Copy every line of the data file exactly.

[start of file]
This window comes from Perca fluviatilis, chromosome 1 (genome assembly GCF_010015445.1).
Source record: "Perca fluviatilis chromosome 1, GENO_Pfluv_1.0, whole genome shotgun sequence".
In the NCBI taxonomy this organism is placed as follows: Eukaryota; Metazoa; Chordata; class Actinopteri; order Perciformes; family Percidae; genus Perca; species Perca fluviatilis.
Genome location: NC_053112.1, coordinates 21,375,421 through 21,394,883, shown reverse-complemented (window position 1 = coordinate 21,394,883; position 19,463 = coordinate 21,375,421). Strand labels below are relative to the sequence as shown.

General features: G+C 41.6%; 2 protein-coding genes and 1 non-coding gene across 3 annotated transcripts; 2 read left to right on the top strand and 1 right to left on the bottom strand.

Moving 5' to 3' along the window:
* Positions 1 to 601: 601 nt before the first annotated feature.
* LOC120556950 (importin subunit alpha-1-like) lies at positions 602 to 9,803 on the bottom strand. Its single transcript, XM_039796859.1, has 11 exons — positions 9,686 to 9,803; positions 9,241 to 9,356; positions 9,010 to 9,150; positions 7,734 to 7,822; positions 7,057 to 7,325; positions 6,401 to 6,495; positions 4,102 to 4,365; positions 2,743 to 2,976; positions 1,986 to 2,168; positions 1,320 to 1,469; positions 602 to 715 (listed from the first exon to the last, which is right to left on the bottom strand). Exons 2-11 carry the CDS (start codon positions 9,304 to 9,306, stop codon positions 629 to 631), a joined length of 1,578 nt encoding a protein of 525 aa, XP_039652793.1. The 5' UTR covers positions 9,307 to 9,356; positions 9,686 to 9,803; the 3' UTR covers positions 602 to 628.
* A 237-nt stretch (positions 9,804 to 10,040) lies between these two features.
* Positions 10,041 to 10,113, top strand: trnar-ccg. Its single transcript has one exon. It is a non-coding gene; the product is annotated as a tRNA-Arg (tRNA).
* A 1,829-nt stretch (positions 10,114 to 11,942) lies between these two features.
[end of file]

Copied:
This window comes from Perca fluviatilis, chromosome 1 (genome assembly GCF_010015445.1).
Source record: "Perca fluviatilis chromosome 1, GENO_Pfluv_1.0, whole genome shotgun sequence".
In the NCBI taxonomy this organism is placed as follows: Eukaryota; Metazoa; Chordata; class Actinopteri; order Perciformes; family Percidae; genus Perca; species Perca fluviatilis.
Genome location: NC_053112.1, coordinates 21,375,421 through 21,394,883, shown reverse-complemented (window position 1 = coordinate 21,394,883; position 19,463 = coordinate 21,375,421). Strand labels below are relative to the sequence as shown.

General features: G+C 41.6%; 2 protein-coding genes and 1 non-coding gene across 3 annotated transcripts; 2 read left to right on the top strand and 1 right to left on the bottom strand.

Moving 5' to 3' along the window:
* Positions 1 to 601: 601 nt before the first annotated feature.
* LOC120556950 (importin subunit alpha-1-like) lies at positions 602 to 9,803 on the bottom strand. Its single transcript, XM_039796859.1, has 11 exons — positions 9,686 to 9,803; positions 9,241 to 9,356; positions 9,010 to 9,150; positions 7,734 to 7,822; positions 7,057 to 7,325; positions 6,401 to 6,495; positions 4,102 to 4,365; positions 2,743 to 2,976; positions 1,986 to 2,168; positions 1,320 to 1,469; positions 602 to 715 (listed from the first exon to the last, which is right to left on the bottom strand). Exons 2-11 carry the CDS (start codon positions 9,304 to 9,306, stop codon positions 629 to 631), a joined length of 1,578 nt encoding a protein of 525 aa, XP_039652793.1. The 5' UTR covers positions 9,307 to 9,356; positions 9,686 to 9,803; the 3' UTR covers positions 602 to 628.
* A 237-nt stretch (positions 9,804 to 10,040) lies between these two features.
* Positions 10,041 to 10,113, top strand: trnar-ccg. Its single transcript has one exon. It is a non-coding gene; the product is annotated as a tRNA-Arg (tRNA).
* A 1,829-nt stretch (positions 10,114 to 11,942) lies between these two features.